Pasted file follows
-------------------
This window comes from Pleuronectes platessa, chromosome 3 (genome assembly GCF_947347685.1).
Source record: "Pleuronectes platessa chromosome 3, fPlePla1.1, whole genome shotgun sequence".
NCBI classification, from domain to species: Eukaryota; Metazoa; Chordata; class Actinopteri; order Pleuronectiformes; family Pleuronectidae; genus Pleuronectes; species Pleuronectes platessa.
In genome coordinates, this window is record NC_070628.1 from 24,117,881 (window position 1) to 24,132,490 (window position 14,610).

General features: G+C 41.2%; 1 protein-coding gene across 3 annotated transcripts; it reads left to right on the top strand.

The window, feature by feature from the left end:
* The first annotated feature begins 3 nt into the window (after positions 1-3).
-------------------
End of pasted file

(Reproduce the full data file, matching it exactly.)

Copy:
This window comes from Pleuronectes platessa, chromosome 3 (genome assembly GCF_947347685.1).
Source record: "Pleuronectes platessa chromosome 3, fPlePla1.1, whole genome shotgun sequence".
NCBI classification, from domain to species: Eukaryota; Metazoa; Chordata; class Actinopteri; order Pleuronectiformes; family Pleuronectidae; genus Pleuronectes; species Pleuronectes platessa.
In genome coordinates, this window is record NC_070628.1 from 24,117,881 (window position 1) to 24,132,490 (window position 14,610).

General features: G+C 41.2%; 1 protein-coding gene across 3 annotated transcripts; it reads left to right on the top strand.

The window, feature by feature from the left end:
* The first annotated feature begins 3 nt into the window (after positions 1-3).